Another major step that this bill  takes is to repeal the individual mandate of Obamacare. An individual mandate is when a government forces you to purchase a good or service under the threat of a fine. Republicans ardently oppose this portion of Obamacare, and for good reason. To many, including myself, a government mandating the purchase of a product is a violation of the essential rights outlined in the Constitution as well as the mantra of “life, liberty, and the pursuit of happiness.” Jonathan Nicastro ‘19 said, “I think it’s a textbook example of government overreach. It’s not only unconstitutional but immoral as well,” which represents the general feeling of most Republicans in the United States of America.

Furthermore, according to an ongoing Gallup poll of the American people, the number of persons who are uninsured has begun to rise again. This is not because the individual mandate is too weak, but rather because the stipulations of Obamacare have created an economic environment wherein the insurance premiums for the average middle income American have gone up. According to The New York Times, premiums for a middle income family have risen from $1000 to over $2400, on average. Even if the individual mandate is not removed, the number of uninsured persons will go up, which leads many to question why it should be maintained. This also helps to make sure that the deficit does not balloon too much, as the CBO predicts the repeal of the individual mandate will increase revenue by some $350 billion.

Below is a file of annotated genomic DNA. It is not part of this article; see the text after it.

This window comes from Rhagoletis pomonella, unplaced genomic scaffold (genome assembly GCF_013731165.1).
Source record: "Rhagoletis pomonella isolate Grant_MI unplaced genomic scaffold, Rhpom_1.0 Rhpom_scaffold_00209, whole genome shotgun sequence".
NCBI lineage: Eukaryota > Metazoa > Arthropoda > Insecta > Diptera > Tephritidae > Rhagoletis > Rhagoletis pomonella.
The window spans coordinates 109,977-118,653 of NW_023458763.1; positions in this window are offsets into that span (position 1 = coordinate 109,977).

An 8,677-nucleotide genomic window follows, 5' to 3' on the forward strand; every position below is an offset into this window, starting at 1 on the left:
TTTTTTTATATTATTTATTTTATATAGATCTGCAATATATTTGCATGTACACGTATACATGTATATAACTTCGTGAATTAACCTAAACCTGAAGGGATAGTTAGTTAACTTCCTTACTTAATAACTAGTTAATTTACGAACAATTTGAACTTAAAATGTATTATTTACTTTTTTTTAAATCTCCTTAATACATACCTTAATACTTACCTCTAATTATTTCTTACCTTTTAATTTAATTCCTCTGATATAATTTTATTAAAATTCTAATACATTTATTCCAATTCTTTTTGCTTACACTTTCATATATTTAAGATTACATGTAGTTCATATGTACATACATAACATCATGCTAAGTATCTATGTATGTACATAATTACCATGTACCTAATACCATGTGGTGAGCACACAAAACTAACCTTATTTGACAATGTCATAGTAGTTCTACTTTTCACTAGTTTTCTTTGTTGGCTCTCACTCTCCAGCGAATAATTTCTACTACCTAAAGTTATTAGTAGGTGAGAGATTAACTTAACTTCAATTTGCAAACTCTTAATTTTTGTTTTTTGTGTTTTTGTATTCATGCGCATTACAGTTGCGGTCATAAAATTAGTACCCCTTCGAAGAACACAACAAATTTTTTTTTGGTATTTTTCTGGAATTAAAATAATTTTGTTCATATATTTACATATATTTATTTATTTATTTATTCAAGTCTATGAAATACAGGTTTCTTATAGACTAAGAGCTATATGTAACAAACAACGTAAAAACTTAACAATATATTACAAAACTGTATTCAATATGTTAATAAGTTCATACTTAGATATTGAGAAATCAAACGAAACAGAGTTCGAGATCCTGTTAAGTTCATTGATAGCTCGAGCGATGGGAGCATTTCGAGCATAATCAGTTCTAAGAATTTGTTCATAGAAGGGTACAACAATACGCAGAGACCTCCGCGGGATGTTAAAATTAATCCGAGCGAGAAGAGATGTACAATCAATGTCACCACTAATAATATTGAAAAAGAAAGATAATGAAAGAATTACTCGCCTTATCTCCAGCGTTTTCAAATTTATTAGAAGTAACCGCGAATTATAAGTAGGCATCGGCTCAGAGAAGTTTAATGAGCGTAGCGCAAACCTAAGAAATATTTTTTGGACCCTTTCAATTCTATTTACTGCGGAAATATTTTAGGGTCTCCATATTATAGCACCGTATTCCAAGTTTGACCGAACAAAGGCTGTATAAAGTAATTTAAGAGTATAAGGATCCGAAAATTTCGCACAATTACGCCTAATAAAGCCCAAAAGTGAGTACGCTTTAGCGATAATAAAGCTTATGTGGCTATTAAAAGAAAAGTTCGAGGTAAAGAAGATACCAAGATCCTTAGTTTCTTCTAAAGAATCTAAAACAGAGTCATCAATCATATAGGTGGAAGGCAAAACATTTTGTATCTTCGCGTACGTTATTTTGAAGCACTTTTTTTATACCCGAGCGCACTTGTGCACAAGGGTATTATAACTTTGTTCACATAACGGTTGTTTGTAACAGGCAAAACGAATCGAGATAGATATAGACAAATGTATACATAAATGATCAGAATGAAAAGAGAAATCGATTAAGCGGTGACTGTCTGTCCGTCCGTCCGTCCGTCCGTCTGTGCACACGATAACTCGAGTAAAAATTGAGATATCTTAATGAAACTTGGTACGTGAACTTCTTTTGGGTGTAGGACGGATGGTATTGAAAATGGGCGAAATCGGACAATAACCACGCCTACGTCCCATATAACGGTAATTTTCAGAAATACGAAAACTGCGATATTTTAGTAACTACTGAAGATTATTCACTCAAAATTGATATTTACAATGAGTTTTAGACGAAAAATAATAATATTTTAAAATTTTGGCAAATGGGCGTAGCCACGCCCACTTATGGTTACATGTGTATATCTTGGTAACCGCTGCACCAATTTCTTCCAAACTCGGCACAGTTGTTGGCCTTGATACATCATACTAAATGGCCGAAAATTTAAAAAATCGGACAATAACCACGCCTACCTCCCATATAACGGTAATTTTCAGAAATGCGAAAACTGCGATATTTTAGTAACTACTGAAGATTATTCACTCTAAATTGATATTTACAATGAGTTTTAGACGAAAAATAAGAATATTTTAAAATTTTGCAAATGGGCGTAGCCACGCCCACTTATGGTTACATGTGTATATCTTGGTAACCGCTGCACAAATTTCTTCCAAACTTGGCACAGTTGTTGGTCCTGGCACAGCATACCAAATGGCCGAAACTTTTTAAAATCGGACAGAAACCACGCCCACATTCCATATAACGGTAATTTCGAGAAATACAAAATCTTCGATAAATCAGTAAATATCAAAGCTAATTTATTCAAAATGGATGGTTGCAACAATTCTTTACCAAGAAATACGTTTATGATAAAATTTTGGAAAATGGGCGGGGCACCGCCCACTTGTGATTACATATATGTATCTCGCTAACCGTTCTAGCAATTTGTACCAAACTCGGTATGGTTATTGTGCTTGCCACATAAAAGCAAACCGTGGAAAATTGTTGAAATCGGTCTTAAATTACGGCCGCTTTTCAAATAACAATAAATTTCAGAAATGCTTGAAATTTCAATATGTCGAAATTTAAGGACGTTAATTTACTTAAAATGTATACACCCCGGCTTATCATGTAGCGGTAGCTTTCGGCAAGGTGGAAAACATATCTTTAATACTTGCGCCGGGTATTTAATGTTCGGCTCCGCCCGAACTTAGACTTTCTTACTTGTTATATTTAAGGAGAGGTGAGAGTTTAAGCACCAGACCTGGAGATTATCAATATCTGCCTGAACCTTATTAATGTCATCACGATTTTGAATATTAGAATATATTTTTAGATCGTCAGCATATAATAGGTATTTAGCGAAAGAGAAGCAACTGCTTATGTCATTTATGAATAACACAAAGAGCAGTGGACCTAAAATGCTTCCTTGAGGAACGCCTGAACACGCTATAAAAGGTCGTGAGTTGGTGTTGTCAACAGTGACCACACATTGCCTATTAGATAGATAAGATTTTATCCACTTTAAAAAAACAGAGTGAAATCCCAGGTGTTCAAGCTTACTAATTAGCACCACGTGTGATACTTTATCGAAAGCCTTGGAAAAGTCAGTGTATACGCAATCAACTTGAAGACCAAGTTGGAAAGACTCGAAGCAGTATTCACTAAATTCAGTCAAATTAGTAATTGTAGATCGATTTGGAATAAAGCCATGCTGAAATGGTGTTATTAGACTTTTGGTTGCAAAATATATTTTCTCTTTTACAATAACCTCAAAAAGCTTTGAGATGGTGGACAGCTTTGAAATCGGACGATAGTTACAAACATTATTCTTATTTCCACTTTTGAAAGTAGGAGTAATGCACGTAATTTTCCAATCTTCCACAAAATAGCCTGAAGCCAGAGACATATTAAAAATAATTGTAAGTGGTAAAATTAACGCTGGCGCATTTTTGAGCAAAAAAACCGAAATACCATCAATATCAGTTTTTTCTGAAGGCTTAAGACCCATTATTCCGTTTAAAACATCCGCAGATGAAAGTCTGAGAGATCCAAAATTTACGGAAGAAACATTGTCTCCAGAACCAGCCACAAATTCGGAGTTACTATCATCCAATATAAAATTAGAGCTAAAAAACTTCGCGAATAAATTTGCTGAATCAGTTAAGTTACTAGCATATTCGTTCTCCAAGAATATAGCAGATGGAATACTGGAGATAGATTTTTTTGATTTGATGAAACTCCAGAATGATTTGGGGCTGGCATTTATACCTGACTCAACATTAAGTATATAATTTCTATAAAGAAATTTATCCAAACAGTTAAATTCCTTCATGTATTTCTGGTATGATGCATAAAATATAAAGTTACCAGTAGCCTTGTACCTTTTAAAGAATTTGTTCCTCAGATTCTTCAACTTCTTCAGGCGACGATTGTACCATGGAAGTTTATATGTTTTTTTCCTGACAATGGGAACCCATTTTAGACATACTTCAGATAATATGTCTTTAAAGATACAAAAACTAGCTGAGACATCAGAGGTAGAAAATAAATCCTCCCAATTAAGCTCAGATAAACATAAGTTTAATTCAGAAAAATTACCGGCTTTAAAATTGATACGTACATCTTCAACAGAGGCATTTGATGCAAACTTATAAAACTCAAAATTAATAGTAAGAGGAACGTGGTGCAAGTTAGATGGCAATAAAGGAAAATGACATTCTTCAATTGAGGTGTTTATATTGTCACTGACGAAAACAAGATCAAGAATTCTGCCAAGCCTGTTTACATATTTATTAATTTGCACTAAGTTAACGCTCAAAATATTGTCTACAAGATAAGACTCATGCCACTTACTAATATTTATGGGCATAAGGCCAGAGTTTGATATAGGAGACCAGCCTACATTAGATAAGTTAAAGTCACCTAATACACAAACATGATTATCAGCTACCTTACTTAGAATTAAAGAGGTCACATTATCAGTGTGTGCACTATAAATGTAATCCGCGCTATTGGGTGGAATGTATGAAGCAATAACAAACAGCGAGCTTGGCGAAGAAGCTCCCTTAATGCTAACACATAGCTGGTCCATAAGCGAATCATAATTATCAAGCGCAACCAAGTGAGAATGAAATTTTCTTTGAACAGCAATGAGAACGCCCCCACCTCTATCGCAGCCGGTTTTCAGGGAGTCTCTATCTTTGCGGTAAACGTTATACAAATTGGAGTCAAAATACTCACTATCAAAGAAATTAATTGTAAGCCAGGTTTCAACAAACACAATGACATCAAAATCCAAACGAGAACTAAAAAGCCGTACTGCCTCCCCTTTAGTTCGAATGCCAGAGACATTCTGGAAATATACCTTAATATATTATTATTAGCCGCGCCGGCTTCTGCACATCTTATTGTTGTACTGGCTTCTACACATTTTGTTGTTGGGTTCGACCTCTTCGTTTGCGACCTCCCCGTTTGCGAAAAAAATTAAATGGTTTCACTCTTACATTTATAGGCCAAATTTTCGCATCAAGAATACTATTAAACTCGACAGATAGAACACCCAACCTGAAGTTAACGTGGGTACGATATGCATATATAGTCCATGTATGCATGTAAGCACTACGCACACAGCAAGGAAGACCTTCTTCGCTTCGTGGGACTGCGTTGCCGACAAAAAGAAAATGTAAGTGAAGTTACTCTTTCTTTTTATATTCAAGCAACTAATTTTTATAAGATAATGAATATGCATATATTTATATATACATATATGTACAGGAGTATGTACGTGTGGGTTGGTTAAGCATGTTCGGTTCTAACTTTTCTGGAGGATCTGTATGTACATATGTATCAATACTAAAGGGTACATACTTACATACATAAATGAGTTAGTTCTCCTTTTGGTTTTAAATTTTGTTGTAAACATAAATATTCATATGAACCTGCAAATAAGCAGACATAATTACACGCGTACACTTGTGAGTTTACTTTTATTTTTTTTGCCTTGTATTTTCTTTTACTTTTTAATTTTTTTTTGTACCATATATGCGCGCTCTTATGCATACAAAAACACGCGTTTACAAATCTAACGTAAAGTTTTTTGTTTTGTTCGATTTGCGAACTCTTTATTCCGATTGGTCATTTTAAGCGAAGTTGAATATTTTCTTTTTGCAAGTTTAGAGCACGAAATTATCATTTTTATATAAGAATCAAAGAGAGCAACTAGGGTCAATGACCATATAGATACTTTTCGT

These reforms are a step in the right direction for the economy of this nation. Our economy has seen a certain boom in the last year, with many, including CNN, attributing at least a portion of it to Donald J. Trump. It is apparent to me that this administration really needed to make sure this bill was passed. In the last year of the Trump presidency we have seen many attempts to achieve the Republican goals set forth under Obama, none of which succeeded. It was becoming necessary for Trump to shore up his voter base by realizing some of the promises that he delivered on the campaign trail.

In getting this comprehensive tax bill passed by both chambers of congress and signed into law, the Republicans have achieved a major victory, one that could help them gain momentum and turn this administration around. Up and until now, the Trump Presidency has had several policy failures, but now there is hope that major policy changes are on the way, and that this country will get back on track. This bill represents a win for President Trump, for Republicans, and for the American people.

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GOP Tax Plan: Trump’s First Win, or Just Another Fluke?